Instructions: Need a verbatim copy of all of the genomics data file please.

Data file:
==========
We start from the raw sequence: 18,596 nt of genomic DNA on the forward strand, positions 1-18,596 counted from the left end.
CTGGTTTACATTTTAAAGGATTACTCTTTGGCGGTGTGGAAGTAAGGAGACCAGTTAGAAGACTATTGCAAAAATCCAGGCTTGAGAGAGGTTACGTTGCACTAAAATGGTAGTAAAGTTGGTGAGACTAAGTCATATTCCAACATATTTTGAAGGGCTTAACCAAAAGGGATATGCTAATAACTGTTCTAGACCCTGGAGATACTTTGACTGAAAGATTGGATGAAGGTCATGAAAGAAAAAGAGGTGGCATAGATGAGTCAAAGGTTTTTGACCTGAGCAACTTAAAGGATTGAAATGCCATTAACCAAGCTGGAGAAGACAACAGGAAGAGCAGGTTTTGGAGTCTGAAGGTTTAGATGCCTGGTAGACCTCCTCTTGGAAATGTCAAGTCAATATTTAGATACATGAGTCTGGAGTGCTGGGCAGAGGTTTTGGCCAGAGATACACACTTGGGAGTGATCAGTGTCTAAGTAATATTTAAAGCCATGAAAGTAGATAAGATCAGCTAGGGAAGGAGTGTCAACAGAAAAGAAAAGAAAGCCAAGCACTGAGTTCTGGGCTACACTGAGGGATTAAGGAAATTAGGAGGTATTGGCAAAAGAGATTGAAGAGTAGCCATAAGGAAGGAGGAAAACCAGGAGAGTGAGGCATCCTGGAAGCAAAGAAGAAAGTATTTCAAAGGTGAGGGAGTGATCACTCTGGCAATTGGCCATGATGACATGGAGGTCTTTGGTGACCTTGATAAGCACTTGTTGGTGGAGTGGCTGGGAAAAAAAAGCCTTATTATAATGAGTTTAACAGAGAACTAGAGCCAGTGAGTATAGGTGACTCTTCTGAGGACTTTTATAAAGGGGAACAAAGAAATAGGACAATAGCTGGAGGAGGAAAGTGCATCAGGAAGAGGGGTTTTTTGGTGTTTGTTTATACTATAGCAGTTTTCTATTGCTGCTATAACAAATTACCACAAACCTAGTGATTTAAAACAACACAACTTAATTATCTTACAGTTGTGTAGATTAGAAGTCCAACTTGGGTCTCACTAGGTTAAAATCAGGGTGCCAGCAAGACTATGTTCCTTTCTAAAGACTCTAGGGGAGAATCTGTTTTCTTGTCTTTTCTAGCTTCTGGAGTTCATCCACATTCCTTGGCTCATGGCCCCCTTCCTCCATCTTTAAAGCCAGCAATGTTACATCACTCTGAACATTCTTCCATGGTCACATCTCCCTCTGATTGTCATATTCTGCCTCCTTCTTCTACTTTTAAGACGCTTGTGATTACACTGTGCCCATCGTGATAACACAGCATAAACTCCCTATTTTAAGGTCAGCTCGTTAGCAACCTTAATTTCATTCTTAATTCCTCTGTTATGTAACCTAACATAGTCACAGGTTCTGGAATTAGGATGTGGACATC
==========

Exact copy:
We start from the raw sequence: 18,596 nt of genomic DNA on the forward strand, positions 1-18,596 counted from the left end.
CTGGTTTACATTTTAAAGGATTACTCTTTGGCGGTGTGGAAGTAAGGAGACCAGTTAGAAGACTATTGCAAAAATCCAGGCTTGAGAGAGGTTACGTTGCACTAAAATGGTAGTAAAGTTGGTGAGACTAAGTCATATTCCAACATATTTTGAAGGGCTTAACCAAAAGGGATATGCTAATAACTGTTCTAGACCCTGGAGATACTTTGACTGAAAGATTGGATGAAGGTCATGAAAGAAAAAGAGGTGGCATAGATGAGTCAAAGGTTTTTGACCTGAGCAACTTAAAGGATTGAAATGCCATTAACCAAGCTGGAGAAGACAACAGGAAGAGCAGGTTTTGGAGTCTGAAGGTTTAGATGCCTGGTAGACCTCCTCTTGGAAATGTCAAGTCAATATTTAGATACATGAGTCTGGAGTGCTGGGCAGAGGTTTTGGCCAGAGATACACACTTGGGAGTGATCAGTGTCTAAGTAATATTTAAAGCCATGAAAGTAGATAAGATCAGCTAGGGAAGGAGTGTCAACAGAAAAGAAAAGAAAGCCAAGCACTGAGTTCTGGGCTACACTGAGGGATTAAGGAAATTAGGAGGTATTGGCAAAAGAGATTGAAGAGTAGCCATAAGGAAGGAGGAAAACCAGGAGAGTGAGGCATCCTGGAAGCAAAGAAGAAAGTATTTCAAAGGTGAGGGAGTGATCACTCTGGCAATTGGCCATGATGACATGGAGGTCTTTGGTGACCTTGATAAGCACTTGTTGGTGGAGTGGCTGGGAAAAAAAAGCCTTATTATAATGAGTTTAACAGAGAACTAGAGCCAGTGAGTATAGGTGACTCTTCTGAGGACTTTTATAAAGGGGAACAAAGAAATAGGACAATAGCTGGAGGAGGAAAGTGCATCAGGAAGAGGGGTTTTTTGGTGTTTGTTTATACTATAGCAGTTTTCTATTGCTGCTATAACAAATTACCACAAACCTAGTGATTTAAAACAACACAACTTAATTATCTTACAGTTGTGTAGATTAGAAGTCCAACTTGGGTCTCACTAGGTTAAAATCAGGGTGCCAGCAAGACTATGTTCCTTTCTAAAGACTCTAGGGGAGAATCTGTTTTCTTGTCTTTTCTAGCTTCTGGAGTTCATCCACATTCCTTGGCTCATGGCCCCCTTCCTCCATCTTTAAAGCCAGCAATGTTACATCACTCTGAACATTCTTCCATGGTCACATCTCCCTCTGATTGTCATATTCTGCCTCCTTCTTCTACTTTTAAGACGCTTGTGATTACACTGTGCCCATCGTGATAACACAGCATAAACTCCCTATTTTAAGGTCAGCTCGTTAGCAACCTTAATTTCATTCTTAATTCCTCTGTTATGTAACCTAACATAGTCACAGGTTCTGGAATTAGGATGTGGACATC